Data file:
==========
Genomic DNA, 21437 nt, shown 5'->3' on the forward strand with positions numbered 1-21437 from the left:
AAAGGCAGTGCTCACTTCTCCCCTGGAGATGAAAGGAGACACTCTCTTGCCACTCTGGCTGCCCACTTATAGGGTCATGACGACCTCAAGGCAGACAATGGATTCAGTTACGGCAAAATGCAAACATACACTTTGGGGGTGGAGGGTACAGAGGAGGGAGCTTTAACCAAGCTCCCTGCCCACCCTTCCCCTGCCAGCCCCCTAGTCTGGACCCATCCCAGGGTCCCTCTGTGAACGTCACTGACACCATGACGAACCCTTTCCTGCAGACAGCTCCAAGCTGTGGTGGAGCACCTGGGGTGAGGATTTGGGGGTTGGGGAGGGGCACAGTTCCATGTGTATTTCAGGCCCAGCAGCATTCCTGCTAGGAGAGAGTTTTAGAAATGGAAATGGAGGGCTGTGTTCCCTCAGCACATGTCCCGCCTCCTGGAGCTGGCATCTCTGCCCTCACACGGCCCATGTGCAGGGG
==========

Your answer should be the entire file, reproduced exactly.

Genomic DNA, 21437 nt, shown 5'->3' on the forward strand with positions numbered 1-21437 from the left:
AAAGGCAGTGCTCACTTCTCCCCTGGAGATGAAAGGAGACACTCTCTTGCCACTCTGGCTGCCCACTTATAGGGTCATGACGACCTCAAGGCAGACAATGGATTCAGTTACGGCAAAATGCAAACATACACTTTGGGGGTGGAGGGTACAGAGGAGGGAGCTTTAACCAAGCTCCCTGCCCACCCTTCCCCTGCCAGCCCCCTAGTCTGGACCCATCCCAGGGTCCCTCTGTGAACGTCACTGACACCATGACGAACCCTTTCCTGCAGACAGCTCCAAGCTGTGGTGGAGCACCTGGGGTGAGGATTTGGGGGTTGGGGAGGGGCACAGTTCCATGTGTATTTCAGGCCCAGCAGCATTCCTGCTAGGAGAGAGTTTTAGAAATGGAAATGGAGGGCTGTGTTCCCTCAGCACATGTCCCGCCTCCTGGAGCTGGCATCTCTGCCCTCACACGGCCCATGTGCAGGGG